Steve Sarkisian revamped the Texas offensive line. The players recruited before him lead it.

Edit by DCTF

Share or Save for Later

Share on Twitter Share on Facebook Save to Favorites

Steve Sarkisian saw a glaring problem when he took the Texas job in January 2021 - his inherited roster had more scholarship wide receivers than offensive linemen. The Longhorns couldn’t even hold a traditional spring game that year because they didn’t have enough large humans.

So Sarkisian and offensive coordinator Kyle Flood revamped recruiting in the trenches to build Texas in the mold of an SEC roster. They signed 12 offensive linemen in the 2022 and 2023 recruiting classes, including five-star starters Kelvin Banks Jr. and DJ Campbell. 

But the offensive line that propelled Texas to its first College Football Playoff berth in program history is led by guys the new regime didn’t recruit. Jake Majors, Christian Jones and Hayden Conner committed to Texas before NIL, bridged the transition from Tom Herman to Sarkisian, endured the 5–7 campaign and ultimately, set the new standard in Austin.

And their high school coaches couldn’t be prouder.

The state's largest high school soccer player

The Cypress Woods football coaches used to watch a 6-foot-3-inch, 220-pound sophomore walk to soccer practice in the athletic hall and wonder who the hell he was.

Christian Jones, from a family of Jamaican immigrants, had never played football and knew nothing about the sport. In the offseason before his junior year, he agreed to give it a go on the gridiron. He decided to play defensive end because, in his mind, they got all the sacks and the glory.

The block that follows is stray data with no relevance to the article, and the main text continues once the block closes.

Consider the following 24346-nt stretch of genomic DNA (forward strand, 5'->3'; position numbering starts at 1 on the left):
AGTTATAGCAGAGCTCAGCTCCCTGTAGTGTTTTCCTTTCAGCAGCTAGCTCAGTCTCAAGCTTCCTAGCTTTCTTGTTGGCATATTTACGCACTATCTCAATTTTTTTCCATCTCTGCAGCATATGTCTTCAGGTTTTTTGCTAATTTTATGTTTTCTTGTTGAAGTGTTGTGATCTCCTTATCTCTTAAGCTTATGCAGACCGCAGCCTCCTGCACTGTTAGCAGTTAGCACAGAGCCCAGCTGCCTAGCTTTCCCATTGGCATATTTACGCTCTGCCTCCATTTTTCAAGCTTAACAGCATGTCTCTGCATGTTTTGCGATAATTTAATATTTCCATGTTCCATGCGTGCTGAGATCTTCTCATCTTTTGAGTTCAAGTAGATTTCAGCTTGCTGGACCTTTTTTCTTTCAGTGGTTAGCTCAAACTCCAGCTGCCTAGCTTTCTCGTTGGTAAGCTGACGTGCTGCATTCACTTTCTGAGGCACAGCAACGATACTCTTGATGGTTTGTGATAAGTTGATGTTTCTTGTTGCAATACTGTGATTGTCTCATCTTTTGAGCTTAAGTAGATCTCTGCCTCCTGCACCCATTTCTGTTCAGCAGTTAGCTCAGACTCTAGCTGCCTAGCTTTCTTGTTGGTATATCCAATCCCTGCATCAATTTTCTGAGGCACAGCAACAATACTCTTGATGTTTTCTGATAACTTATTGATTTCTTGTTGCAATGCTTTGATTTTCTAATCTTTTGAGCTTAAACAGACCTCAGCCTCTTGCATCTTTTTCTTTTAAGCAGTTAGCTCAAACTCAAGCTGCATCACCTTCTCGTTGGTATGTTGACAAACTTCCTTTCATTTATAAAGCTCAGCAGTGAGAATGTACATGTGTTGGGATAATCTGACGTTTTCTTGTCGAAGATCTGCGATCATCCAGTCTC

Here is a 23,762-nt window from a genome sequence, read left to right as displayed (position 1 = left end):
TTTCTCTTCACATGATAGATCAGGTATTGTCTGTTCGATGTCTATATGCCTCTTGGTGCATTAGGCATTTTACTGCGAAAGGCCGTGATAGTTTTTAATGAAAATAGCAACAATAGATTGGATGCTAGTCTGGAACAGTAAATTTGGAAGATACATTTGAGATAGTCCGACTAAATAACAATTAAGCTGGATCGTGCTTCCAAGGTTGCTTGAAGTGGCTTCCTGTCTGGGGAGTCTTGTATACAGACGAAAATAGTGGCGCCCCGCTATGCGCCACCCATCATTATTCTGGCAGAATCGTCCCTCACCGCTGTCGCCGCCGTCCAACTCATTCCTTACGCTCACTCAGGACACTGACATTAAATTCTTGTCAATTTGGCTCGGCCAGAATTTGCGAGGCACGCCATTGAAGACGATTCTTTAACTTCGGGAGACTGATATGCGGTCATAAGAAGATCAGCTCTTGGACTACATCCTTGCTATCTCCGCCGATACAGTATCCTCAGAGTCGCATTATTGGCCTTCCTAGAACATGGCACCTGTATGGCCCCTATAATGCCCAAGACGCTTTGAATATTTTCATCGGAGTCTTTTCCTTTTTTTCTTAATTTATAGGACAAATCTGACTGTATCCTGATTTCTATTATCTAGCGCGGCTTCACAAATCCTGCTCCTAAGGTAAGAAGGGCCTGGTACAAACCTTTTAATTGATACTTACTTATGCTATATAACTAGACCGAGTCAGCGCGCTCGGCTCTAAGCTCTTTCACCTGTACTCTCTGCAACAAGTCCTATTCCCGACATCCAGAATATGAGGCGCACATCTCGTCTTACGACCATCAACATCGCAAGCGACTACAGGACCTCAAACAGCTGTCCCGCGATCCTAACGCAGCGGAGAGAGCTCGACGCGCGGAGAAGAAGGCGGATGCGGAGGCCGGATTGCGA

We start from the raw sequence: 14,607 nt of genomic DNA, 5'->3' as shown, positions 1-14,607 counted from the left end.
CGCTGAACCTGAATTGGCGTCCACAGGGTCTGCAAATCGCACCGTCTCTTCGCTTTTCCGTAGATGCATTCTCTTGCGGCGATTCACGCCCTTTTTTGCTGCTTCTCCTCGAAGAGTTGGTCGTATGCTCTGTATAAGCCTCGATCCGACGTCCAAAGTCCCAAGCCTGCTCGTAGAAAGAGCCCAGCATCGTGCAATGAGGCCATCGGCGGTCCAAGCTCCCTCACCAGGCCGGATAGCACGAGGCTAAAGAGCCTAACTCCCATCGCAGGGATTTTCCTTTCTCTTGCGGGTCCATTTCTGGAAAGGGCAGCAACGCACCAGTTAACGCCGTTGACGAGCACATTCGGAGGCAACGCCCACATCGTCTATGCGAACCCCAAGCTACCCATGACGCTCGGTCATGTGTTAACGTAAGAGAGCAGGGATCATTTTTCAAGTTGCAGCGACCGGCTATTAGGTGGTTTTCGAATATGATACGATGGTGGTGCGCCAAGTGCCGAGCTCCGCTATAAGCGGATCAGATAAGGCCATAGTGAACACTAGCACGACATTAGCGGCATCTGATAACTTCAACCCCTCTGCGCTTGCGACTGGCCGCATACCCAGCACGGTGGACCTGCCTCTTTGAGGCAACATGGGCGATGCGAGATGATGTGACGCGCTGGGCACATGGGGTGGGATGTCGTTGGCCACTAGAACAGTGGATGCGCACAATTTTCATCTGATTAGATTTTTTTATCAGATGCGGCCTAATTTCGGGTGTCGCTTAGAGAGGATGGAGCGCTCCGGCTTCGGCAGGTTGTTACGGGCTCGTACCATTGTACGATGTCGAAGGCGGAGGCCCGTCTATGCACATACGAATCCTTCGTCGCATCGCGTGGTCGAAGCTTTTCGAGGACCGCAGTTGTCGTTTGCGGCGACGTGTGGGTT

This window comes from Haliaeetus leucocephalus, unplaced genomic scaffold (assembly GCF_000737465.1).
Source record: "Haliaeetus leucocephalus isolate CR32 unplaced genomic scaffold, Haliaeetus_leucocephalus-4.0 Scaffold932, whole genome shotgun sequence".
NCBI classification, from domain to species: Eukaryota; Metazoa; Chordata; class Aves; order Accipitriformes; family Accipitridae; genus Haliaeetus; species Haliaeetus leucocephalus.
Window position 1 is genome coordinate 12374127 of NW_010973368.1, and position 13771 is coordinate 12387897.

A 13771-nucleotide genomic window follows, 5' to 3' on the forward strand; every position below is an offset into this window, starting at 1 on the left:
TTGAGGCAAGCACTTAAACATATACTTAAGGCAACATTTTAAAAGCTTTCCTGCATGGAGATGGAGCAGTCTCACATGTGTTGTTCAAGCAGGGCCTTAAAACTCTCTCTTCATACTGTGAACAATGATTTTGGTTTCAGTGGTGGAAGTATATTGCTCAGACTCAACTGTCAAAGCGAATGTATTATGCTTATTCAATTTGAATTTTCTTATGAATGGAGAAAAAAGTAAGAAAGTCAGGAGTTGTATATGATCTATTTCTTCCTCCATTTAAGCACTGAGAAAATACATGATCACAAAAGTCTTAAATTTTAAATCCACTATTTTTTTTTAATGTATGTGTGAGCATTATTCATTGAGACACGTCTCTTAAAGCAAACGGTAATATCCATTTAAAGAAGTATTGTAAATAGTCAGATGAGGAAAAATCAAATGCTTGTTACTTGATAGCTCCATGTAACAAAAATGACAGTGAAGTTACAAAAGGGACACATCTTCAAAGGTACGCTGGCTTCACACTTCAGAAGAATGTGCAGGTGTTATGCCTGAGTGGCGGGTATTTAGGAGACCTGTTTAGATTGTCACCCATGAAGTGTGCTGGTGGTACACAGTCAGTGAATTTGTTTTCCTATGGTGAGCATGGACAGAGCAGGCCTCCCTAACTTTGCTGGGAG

He was a good defender and even got college looks that first year. But ahead of his senior season, then-head coach Trent Faith and his staff sat him down and said they believed his future was on the offensive side. 

Jones agreed. He trusted they had his best interest at heart and trusted their analysis. Jones’s ceiling was off the charts because everything he was told about football was new. As he blossomed to 6-foot-6-inches, it became scary. 

“The Navy triple option is what we ran,” Faith said. “He’d come off the ball and just mash people. And I think, even though that wasn’t what he did in college, personally, I think that helped him develop a mentality of coming off the ball and being aggressive.”

Jones had continuously remade himself over six seasons in college football with two different head coaches and three different offensive coordinators. He said the 2021 Kansas loss broke him. His willingness to take coaching built him into a cornerstone right tackle on a CFP team. 

“That’s probably the story of Christian’s ascendency to this point - we had to completely break him down and kind of put him back together to get him to the point right now where I think he’s playing at a high level,” offensive coordinator Kyle Flood said Friday.

The man with the plan

Before he goes to bed at night, Hayden Conner will work on his pass sets in front of a mirror and place a sticky note at eye level. The next night, he’ll do his pass sets again and try to get lower than before.

Travis Sharp knows Conner is a grinder. He served as his offensive line coach as Conner became the Cal Ripken of Katy Taylor High School, starting 50-some-odd games in a row. Conner challenged Sharp because he knew his star pupil would be the first one at the field house with a question asking not just what but why they did what they did.